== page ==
Cancer can now be treated using living cells and synthetic biology, researchers found

Northwestern University synthetic biologist Joshua Leonard and his team have developed a design process that uses parts from a different type of device to build complex genetic cycles for cell engineering. The use of live cells as medicines is very useful in medicine. Many patients have been treated with this new approach. This new discovery would help the bioengineers to make genetic programs using synthetic biology.

Computational modeling to identify genetic design

These advances use a growing range of synthetic biology methods that use tools and concepts from biology and engineering. Northwestern University is now using computer modeling to identify useful genetic designs before building them in the laboratory. The study was published on Feb. 19 in the journal Science Advances with dozens of genetic cycles designed and tested.

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Northwestern University synthetic biologist Joshua Leonard said, “To invent a cell, we first encode the biological function you want into a piece of DNA, and that DNA program is delivered to a human cell to produce instructions for the action you want, such as execution. gene only in response to specific signals in the cell environment ”. For this study, Joshua Leonard led a team of researchers from Northwestern University in collaboration with Neda Bagheri from the University of Washington. This discovery helps bioengineers to perform genetic programs using synthetic biology.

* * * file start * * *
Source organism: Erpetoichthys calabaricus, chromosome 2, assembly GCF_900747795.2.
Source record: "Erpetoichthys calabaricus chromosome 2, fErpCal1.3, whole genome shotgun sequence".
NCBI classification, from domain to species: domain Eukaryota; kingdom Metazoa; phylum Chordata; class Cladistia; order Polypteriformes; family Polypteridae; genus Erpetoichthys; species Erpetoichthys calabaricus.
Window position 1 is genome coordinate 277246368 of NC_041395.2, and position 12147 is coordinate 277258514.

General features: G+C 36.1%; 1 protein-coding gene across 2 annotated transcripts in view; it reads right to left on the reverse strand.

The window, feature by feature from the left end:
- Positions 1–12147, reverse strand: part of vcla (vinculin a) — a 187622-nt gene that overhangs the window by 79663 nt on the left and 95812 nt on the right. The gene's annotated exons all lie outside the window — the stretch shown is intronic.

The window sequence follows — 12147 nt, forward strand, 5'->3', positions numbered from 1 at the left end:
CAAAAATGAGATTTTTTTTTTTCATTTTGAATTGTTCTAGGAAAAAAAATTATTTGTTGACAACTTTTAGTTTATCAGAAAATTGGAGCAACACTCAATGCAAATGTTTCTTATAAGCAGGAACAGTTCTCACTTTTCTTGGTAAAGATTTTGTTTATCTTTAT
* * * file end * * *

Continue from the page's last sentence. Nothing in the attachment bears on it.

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Researchers used a “toolkit” of genetic components

A key feature of this approach is that it is expected to be easily adopted by other bioengineering organizations. The research team used a “toolkit” of genetic components created in the laboratory and paid for these parts with computer tools to stimulate many genetic programs before testing. Researchers have found that a wide variety of genetic programs perform a useful and beneficial function in human cells. They can be built in such a way that each program works as intended.